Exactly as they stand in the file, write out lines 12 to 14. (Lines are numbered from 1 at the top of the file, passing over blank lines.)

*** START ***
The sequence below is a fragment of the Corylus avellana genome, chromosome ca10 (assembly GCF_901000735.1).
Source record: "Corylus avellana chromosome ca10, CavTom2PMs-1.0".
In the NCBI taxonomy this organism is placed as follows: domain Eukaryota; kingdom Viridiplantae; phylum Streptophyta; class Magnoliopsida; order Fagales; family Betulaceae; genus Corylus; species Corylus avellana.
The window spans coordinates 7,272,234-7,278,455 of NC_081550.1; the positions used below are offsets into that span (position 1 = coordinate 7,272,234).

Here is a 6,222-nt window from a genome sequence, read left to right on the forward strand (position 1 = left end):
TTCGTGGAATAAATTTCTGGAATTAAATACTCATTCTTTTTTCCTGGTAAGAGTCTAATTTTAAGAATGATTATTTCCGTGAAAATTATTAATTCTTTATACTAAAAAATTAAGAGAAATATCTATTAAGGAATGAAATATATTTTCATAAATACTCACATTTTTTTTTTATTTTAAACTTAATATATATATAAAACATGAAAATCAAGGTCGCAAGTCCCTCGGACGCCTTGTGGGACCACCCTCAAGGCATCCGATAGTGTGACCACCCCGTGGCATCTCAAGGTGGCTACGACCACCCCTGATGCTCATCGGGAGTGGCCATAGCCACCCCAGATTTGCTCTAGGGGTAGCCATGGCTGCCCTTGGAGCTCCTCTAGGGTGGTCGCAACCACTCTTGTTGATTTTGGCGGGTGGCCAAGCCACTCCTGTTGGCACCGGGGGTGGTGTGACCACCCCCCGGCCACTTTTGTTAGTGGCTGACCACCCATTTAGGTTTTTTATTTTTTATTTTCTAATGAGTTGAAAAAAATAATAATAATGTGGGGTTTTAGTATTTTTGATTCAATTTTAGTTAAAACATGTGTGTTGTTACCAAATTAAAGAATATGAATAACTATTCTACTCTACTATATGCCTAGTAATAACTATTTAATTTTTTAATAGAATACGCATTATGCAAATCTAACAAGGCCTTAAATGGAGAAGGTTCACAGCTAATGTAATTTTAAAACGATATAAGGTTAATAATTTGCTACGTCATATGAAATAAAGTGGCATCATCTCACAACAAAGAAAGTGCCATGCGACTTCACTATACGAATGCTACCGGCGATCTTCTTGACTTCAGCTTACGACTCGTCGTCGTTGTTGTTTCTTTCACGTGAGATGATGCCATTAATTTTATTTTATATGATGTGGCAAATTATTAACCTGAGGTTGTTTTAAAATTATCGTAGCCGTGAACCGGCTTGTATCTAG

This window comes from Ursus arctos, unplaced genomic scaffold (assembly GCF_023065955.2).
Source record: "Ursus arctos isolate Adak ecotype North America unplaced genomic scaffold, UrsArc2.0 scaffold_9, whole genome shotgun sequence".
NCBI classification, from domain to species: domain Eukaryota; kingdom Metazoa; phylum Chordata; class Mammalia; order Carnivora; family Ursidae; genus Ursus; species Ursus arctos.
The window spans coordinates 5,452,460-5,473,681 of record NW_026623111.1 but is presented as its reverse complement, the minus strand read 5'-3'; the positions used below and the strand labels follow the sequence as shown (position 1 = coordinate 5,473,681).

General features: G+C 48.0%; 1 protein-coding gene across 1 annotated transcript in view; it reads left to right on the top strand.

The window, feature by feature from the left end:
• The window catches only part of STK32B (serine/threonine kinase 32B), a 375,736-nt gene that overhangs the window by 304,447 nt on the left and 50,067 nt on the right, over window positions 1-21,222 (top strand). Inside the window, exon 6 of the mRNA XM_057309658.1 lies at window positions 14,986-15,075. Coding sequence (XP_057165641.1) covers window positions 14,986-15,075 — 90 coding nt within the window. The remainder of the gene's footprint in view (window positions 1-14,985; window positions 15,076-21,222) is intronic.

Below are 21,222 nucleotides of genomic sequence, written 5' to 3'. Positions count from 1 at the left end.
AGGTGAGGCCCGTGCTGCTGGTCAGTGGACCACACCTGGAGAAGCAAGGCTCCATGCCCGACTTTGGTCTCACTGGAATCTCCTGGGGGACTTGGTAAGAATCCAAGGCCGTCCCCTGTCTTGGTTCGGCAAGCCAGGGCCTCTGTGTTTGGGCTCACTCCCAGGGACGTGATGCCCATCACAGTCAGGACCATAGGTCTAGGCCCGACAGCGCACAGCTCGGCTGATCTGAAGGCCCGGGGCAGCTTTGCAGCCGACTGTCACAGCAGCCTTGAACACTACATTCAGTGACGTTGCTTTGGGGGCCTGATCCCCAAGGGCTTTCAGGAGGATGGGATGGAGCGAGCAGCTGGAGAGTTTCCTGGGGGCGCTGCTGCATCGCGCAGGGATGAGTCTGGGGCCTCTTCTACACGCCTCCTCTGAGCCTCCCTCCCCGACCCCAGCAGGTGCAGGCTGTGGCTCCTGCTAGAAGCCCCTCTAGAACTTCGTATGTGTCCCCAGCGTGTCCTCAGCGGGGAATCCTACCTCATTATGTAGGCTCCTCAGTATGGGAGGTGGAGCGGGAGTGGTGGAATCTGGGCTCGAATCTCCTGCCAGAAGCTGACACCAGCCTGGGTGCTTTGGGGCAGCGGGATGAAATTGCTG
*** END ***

The window, feature by feature from the left end:
• The window catches only part of STK32B (serine/threonine kinase 32B), a 375,736-nt gene that overhangs the window by 304,447 nt on the left and 50,067 nt on the right, over window positions 1-21,222 (top strand). Inside the window, exon 6 of the mRNA XM_057309658.1 lies at window positions 14,986-15,075. Coding sequence (XP_057165641.1) covers window positions 14,986-15,075 — 90 coding nt within the window. The remainder of the gene's footprint in view (window positions 1-14,985; window positions 15,076-21,222) is intronic.

Below are 21,222 nucleotides of genomic sequence, written 5' to 3'. Positions count from 1 at the left end.